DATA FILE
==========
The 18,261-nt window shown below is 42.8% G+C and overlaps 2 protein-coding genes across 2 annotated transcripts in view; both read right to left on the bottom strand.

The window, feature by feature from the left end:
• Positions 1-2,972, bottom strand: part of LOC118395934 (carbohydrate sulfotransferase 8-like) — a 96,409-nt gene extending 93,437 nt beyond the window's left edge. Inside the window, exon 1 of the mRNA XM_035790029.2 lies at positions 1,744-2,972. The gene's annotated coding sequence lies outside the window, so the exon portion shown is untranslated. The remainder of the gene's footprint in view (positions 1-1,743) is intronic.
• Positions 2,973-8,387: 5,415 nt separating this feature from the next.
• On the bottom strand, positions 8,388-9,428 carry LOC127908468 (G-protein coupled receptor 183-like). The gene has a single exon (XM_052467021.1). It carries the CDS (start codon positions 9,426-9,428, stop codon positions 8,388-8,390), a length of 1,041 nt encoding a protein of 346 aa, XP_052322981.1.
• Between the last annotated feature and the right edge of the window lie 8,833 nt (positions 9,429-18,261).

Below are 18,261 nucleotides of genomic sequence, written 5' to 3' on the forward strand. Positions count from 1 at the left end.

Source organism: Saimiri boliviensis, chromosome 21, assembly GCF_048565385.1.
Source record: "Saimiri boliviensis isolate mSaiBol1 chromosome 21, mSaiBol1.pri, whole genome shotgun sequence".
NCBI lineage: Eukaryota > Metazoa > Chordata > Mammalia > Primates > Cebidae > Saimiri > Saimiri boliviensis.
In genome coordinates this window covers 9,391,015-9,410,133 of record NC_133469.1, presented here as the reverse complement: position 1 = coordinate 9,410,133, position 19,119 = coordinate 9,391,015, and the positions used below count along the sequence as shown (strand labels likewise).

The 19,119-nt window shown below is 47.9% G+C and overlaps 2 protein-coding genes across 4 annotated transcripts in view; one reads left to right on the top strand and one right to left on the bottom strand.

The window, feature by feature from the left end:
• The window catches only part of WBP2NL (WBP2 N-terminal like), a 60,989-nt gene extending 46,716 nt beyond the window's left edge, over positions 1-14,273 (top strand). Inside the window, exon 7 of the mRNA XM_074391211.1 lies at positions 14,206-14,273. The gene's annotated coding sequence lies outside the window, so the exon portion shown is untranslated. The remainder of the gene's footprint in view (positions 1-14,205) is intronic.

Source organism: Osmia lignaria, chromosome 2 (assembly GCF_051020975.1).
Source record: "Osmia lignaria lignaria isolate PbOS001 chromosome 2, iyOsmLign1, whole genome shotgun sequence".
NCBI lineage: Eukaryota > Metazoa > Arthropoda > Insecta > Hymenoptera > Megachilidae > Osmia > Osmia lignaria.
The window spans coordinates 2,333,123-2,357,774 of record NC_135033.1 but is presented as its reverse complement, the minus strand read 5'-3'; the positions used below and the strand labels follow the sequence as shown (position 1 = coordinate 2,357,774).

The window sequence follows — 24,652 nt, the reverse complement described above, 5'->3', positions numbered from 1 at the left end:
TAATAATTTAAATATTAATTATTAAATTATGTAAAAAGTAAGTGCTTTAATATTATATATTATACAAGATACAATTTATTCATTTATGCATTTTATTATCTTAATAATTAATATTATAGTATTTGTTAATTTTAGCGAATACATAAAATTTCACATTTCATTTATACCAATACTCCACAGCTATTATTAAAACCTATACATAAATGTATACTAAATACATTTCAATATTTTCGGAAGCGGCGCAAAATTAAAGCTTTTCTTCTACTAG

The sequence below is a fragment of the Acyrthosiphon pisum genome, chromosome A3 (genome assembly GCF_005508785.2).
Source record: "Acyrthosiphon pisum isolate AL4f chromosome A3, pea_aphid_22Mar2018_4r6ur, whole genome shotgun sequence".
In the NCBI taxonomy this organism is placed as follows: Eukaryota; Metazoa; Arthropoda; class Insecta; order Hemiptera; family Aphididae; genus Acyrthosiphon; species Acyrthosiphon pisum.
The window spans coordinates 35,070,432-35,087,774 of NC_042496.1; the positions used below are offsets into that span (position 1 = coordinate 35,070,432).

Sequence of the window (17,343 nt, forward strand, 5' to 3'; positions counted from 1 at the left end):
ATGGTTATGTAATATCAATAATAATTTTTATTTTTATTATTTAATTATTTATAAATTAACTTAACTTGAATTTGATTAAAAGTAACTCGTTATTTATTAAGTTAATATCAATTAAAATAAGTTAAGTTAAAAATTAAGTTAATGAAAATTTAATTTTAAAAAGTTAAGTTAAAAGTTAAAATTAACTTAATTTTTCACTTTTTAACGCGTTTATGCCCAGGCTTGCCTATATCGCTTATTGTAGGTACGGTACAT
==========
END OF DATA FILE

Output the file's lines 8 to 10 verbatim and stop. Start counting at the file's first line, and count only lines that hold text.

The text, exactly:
Source organism: Saimiri boliviensis, chromosome 21, assembly GCF_048565385.1.
Source record: "Saimiri boliviensis isolate mSaiBol1 chromosome 21, mSaiBol1.pri, whole genome shotgun sequence".
NCBI lineage: Eukaryota > Metazoa > Chordata > Mammalia > Primates > Cebidae > Saimiri > Saimiri boliviensis.